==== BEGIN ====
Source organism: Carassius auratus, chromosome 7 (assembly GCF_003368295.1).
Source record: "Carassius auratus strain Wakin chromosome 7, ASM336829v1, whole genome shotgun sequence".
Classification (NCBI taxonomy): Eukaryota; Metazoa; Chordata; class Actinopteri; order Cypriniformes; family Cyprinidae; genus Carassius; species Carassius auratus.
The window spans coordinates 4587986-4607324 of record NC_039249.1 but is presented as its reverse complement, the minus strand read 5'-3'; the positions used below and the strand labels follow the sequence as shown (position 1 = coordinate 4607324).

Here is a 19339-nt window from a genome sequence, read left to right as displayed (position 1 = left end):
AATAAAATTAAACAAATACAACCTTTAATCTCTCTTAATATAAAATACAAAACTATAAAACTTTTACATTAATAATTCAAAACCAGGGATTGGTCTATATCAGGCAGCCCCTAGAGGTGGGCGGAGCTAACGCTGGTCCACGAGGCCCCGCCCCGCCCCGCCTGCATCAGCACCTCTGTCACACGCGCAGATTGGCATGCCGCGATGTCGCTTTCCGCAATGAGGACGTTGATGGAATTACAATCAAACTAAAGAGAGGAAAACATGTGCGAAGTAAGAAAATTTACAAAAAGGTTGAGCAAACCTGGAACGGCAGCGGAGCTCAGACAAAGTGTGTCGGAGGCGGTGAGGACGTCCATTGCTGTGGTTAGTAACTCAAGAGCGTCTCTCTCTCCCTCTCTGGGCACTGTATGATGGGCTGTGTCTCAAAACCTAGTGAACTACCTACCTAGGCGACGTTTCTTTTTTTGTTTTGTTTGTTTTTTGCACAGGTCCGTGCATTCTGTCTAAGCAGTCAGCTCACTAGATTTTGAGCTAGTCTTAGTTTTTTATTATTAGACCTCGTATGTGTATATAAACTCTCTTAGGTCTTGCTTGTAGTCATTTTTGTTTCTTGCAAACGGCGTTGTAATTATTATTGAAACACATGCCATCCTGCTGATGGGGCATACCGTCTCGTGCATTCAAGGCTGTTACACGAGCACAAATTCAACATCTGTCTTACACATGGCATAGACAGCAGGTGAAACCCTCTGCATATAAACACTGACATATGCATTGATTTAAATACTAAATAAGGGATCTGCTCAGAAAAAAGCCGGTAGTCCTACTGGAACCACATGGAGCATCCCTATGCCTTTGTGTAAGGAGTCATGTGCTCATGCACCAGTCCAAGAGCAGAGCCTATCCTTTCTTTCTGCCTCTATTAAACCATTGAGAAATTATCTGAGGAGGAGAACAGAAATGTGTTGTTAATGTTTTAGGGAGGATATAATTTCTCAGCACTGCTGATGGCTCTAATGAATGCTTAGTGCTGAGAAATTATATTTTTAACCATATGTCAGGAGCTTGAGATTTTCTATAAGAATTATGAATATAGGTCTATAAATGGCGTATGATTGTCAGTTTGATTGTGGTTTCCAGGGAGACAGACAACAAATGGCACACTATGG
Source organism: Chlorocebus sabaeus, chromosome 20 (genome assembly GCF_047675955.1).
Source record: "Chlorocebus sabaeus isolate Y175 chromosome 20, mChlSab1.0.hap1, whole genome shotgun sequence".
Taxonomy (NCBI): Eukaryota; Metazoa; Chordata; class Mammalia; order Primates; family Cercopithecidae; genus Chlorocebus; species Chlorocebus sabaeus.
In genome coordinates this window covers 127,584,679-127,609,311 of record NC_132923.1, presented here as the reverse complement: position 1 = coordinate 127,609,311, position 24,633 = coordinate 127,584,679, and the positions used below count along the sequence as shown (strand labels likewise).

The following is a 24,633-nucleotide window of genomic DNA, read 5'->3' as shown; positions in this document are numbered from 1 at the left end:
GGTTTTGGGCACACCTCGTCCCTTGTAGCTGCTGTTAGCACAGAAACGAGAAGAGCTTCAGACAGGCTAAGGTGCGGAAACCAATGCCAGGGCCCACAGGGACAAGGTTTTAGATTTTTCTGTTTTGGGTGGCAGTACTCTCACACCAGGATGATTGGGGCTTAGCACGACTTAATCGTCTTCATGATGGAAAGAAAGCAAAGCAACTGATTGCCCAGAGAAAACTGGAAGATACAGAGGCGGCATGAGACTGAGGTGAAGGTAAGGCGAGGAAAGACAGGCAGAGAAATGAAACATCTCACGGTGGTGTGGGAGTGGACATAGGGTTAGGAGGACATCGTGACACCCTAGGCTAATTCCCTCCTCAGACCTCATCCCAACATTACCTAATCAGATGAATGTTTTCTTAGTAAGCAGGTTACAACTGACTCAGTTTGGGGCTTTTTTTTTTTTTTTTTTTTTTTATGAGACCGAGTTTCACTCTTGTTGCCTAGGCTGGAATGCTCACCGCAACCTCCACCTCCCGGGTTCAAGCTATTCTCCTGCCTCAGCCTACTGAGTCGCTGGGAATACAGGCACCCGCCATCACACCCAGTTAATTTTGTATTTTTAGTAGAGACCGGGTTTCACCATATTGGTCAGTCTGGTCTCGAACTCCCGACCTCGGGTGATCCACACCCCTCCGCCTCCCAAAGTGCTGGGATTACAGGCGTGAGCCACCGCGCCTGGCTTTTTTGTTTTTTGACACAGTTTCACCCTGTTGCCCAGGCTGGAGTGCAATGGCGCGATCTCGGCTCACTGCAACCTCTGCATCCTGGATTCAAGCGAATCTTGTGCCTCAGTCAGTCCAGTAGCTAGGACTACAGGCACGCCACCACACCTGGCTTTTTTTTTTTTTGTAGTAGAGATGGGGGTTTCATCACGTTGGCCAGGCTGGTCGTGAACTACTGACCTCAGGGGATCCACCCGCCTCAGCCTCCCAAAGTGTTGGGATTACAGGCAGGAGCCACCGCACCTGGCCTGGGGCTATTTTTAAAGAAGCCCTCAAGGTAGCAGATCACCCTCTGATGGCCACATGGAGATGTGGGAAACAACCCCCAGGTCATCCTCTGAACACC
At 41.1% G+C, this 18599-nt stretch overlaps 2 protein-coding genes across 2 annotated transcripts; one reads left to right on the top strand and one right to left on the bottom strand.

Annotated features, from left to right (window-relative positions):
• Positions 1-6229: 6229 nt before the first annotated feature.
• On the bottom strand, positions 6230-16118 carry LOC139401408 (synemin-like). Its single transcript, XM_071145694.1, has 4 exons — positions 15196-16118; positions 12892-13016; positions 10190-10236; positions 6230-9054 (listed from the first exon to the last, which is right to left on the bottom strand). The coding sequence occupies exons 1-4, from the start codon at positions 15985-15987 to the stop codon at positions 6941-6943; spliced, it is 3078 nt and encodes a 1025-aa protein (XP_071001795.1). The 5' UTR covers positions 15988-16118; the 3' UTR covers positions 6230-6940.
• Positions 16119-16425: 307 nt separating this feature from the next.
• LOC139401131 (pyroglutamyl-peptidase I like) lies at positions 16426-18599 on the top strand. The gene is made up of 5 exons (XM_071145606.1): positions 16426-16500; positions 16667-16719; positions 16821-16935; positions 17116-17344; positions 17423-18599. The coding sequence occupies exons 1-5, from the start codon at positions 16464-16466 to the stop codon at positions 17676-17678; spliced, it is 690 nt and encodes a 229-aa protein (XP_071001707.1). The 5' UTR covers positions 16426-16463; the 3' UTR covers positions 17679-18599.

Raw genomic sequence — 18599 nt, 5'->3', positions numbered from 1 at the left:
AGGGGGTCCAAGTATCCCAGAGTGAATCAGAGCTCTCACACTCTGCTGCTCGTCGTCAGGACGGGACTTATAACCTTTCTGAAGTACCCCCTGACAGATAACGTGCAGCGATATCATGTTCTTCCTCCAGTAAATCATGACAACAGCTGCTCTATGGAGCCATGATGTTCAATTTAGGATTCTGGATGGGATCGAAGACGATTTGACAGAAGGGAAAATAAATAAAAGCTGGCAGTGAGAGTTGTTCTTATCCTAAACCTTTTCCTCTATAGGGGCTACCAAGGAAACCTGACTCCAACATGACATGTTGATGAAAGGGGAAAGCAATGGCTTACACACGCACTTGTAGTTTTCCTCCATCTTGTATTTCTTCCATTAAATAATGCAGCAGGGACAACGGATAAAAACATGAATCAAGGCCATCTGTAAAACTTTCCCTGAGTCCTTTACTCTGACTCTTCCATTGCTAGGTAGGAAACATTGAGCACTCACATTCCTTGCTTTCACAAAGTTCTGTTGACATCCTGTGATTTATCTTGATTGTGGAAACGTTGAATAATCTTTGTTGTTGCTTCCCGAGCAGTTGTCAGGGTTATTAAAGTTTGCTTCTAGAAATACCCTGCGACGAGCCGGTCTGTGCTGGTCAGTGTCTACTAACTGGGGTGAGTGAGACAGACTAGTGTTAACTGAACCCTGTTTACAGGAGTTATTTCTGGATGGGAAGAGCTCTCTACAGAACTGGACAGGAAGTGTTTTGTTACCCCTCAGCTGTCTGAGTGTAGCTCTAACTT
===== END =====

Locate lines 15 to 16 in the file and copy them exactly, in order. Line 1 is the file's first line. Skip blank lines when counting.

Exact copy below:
• Positions 1-6229: 6229 nt before the first annotated feature.
• On the bottom strand, positions 6230-16118 carry LOC139401408 (synemin-like). Its single transcript, XM_071145694.1, has 4 exons — positions 15196-16118; positions 12892-13016; positions 10190-10236; positions 6230-9054 (listed from the first exon to the last, which is right to left on the bottom strand). The coding sequence occupies exons 1-4, from the start codon at positions 15985-15987 to the stop codon at positions 6941-6943; spliced, it is 3078 nt and encodes a 1025-aa protein (XP_071001795.1). The 5' UTR covers positions 15988-16118; the 3' UTR covers positions 6230-6940.